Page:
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Spin doctorates;The Knowledge

IT WON'T guarantee you a transformation into Fat Boy Slim but studying music technology at Amersham and Wycombe College could boost your chances of becoming a professional disc jockey.

For three years now the college has run a one-year City and Guilds qualification in sound engineering and a two-year BTEC National Diploma in Popular Music. And last year it started offering a new BTEC National Diploma in Music Technology.

Andy Taylor, manager of the sound and multi-media section, said: "Quite a few of our students are part-time disc jockeys already but a lot of them want to get into it much more professionally.

"With the low cost of equipment, a lot of them are starting their own small studios to produce dance music."

The BTEC in Popular Music is designed for students with some musical ability who can sing or play the guitar or drums. Although these students study musical technology and theory, their main interest is performance.

The BTEC in Music Technology, which is open to students who do not play a musical instrument, is biased towards the use of audio technology, sound studios and computers to create music. Graduates from this course are more likely to become music producers, music programmers, studio engineers and more competent DJs.

Mr Taylor, a sound engineer by training, said: "One of the skills of being a DJ is putting tracks of a similar tempo together so that people are dancing at a constant speed. They interleave the music with different tracks to give it interest, or take the mood up and down.

"We recently had a disc jockey competition here judged by the famous DJ Goldie. Top DJs can earn up to pound;4,000 a night. It is like getting an artist on stage. People will pay a lot of money to come and hear a particular DJ, especially those who play out in Ibiza and those sorts of places.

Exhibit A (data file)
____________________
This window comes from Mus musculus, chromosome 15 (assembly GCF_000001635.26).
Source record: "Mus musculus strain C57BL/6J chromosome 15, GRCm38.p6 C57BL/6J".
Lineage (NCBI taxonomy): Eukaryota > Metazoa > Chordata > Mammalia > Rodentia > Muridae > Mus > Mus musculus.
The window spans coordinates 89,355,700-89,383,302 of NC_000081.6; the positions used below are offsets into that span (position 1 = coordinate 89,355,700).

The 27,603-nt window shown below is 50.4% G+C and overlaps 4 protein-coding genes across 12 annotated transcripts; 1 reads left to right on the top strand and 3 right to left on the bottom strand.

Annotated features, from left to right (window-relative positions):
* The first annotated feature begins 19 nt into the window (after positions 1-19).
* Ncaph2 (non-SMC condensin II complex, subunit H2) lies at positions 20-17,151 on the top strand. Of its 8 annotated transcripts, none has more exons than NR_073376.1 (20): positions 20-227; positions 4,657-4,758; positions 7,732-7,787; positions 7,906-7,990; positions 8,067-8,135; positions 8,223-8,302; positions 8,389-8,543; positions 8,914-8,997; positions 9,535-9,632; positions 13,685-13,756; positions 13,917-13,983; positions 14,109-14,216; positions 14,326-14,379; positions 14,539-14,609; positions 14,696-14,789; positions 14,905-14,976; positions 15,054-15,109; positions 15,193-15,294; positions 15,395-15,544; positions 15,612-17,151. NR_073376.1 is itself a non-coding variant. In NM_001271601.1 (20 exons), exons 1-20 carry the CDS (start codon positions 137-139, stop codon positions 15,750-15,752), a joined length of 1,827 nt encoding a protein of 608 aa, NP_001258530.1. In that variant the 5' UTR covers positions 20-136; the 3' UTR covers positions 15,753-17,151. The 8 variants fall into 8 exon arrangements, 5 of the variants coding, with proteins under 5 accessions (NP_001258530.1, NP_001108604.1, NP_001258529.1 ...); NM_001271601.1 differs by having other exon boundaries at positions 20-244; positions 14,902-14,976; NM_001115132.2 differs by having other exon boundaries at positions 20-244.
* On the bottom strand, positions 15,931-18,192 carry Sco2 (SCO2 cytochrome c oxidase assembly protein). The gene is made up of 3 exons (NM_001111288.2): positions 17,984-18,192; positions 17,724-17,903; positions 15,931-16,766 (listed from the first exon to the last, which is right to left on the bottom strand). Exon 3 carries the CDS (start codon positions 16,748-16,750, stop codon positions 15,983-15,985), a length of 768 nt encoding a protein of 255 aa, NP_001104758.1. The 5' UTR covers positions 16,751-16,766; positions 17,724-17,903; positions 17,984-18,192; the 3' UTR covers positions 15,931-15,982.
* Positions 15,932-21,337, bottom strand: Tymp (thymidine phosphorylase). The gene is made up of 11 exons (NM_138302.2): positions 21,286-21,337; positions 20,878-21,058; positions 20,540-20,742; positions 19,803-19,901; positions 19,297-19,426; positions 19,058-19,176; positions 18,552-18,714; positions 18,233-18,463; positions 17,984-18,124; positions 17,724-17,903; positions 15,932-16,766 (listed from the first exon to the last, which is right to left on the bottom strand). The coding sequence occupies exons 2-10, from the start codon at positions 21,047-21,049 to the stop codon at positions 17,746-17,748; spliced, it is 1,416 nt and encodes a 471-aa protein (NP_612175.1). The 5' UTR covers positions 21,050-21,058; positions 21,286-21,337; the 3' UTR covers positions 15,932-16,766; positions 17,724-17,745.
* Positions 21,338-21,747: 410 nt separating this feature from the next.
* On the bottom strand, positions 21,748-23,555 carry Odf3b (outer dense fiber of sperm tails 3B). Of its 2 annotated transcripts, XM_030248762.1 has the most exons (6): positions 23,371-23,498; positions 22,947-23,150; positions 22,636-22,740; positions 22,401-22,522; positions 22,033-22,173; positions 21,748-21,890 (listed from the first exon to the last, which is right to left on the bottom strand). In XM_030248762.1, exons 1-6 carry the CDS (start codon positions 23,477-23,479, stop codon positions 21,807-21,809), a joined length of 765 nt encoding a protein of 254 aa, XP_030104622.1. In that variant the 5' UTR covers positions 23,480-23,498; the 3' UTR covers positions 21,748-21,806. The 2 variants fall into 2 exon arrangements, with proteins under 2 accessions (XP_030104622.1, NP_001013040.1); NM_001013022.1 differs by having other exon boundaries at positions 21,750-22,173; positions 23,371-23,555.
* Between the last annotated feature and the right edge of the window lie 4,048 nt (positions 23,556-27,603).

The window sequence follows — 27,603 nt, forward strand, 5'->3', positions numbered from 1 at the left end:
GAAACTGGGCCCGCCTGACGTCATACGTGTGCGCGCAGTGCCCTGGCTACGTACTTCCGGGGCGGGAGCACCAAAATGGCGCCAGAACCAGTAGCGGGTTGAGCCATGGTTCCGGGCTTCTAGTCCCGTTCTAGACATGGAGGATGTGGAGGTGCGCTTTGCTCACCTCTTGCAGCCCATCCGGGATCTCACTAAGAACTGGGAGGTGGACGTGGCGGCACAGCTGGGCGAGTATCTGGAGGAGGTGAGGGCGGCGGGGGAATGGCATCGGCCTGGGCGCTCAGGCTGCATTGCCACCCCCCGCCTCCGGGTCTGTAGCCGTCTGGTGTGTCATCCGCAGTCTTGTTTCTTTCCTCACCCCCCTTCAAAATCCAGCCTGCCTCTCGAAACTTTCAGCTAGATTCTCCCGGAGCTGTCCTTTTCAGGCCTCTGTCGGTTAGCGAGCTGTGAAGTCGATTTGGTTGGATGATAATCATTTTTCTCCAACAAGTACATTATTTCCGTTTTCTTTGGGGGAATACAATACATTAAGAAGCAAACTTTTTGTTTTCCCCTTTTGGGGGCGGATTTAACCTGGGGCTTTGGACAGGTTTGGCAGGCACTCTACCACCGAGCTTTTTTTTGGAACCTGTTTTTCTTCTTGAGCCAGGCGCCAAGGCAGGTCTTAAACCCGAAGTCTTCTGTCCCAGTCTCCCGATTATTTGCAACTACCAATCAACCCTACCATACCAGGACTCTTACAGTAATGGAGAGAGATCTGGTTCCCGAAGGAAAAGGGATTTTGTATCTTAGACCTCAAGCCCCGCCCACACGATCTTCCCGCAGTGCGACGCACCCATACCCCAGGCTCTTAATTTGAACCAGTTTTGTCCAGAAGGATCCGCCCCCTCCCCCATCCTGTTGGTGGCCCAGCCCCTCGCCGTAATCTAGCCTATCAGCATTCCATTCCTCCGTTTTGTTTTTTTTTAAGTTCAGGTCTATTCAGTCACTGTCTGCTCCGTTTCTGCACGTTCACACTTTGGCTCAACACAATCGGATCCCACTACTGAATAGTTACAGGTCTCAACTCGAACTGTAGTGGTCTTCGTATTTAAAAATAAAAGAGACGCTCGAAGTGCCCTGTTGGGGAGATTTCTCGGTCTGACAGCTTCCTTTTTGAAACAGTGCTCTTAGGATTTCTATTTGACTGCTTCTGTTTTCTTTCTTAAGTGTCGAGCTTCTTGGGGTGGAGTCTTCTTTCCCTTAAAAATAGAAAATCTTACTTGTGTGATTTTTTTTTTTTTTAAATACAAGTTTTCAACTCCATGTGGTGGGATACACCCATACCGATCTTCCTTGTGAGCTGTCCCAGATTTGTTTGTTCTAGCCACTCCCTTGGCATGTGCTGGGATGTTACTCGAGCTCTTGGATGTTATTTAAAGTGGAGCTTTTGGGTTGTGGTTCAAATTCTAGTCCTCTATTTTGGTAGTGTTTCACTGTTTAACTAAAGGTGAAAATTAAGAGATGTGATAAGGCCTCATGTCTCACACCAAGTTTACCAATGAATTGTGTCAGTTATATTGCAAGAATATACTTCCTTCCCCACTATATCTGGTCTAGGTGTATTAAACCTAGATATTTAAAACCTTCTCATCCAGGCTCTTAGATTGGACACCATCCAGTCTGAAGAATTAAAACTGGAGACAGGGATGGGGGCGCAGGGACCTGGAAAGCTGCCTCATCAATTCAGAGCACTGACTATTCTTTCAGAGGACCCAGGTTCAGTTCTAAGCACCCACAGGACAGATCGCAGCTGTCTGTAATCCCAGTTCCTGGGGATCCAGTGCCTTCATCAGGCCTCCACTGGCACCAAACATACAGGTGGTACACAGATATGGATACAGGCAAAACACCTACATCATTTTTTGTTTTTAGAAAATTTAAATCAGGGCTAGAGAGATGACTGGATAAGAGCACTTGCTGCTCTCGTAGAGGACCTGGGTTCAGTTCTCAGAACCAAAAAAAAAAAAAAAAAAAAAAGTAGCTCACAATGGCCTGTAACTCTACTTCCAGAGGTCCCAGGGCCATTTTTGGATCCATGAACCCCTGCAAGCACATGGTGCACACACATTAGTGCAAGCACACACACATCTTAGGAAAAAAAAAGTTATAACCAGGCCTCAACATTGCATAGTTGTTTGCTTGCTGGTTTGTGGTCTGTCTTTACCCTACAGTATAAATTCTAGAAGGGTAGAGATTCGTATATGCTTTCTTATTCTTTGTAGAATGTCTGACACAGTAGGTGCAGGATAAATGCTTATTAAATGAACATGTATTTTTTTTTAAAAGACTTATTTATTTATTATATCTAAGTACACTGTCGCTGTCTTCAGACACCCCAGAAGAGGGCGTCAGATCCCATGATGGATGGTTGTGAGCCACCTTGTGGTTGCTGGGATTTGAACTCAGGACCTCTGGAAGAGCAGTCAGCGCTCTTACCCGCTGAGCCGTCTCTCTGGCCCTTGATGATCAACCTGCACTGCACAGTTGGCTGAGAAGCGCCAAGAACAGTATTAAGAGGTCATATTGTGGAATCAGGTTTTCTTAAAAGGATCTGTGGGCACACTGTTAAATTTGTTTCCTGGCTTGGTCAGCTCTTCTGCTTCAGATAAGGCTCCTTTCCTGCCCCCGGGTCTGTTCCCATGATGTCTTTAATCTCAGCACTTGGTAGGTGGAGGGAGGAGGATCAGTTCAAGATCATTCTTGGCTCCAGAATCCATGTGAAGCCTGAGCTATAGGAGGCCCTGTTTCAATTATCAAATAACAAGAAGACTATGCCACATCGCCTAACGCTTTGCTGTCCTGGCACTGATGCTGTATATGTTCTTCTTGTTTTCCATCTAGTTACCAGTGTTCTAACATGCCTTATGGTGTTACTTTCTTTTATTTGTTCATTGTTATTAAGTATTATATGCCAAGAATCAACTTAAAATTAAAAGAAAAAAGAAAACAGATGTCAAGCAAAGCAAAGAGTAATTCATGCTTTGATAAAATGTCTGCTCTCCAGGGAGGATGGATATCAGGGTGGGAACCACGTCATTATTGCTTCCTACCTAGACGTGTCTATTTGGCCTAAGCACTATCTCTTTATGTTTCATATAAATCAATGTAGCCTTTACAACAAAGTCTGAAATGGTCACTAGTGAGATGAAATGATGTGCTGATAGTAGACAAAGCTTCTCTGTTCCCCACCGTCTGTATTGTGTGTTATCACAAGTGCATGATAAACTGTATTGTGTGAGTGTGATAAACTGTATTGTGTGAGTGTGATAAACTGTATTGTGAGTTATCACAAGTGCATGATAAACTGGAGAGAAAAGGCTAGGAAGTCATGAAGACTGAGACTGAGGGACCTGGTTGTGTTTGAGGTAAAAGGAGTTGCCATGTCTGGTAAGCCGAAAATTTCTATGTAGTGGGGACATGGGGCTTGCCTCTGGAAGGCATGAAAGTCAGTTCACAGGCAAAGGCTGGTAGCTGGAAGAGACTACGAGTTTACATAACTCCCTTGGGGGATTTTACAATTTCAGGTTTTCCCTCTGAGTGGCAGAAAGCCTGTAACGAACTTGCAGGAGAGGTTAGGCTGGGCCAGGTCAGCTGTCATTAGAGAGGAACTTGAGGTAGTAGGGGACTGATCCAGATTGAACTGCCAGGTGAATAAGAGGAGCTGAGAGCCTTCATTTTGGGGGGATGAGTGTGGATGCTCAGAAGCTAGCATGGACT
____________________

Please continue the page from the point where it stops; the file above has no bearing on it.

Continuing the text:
"We don't actually teach DJ-ing, but we do give students the musical and technical expertise and knowledge to enhance what they do already. We teach them musicality and the right buttons to press."

Tom Langley, aged 18, who is just starting the second year of the music technology course, was runner-up in the college's DJ competition earlier this year.

He said: "There are lots of DJs on this course. It helps you with the business side, work on contracts and things like that." He has a not-quite-monthly DJ residency at the Bar Med in Beaconsfield. For the future he is considering promoting dance events or perhaps becoming a sound engineer.

Dave Ecclestone, 19, also in his second year, wants to become a sound engineer. He said: "Coming here was one of the best decisions I have ever made. I am in my element learning to record sounds in various ways to achieve different outcomes."

The City and Guilds sound engineering course teaches techniques such as sound mixing and recording, television sound, film sound, live public address system work and putting sound tracks together for theatrical shows.

The department has a 16-track digital studio, two rehearsal rooms, a keyboard suite, a radio production room and two music technology rooms. It is also equipped with computers, mixing consoles and keyboards. Mr Taylor hopes that in future the college will expand into the professional studio market which could be run on a commercial basis.

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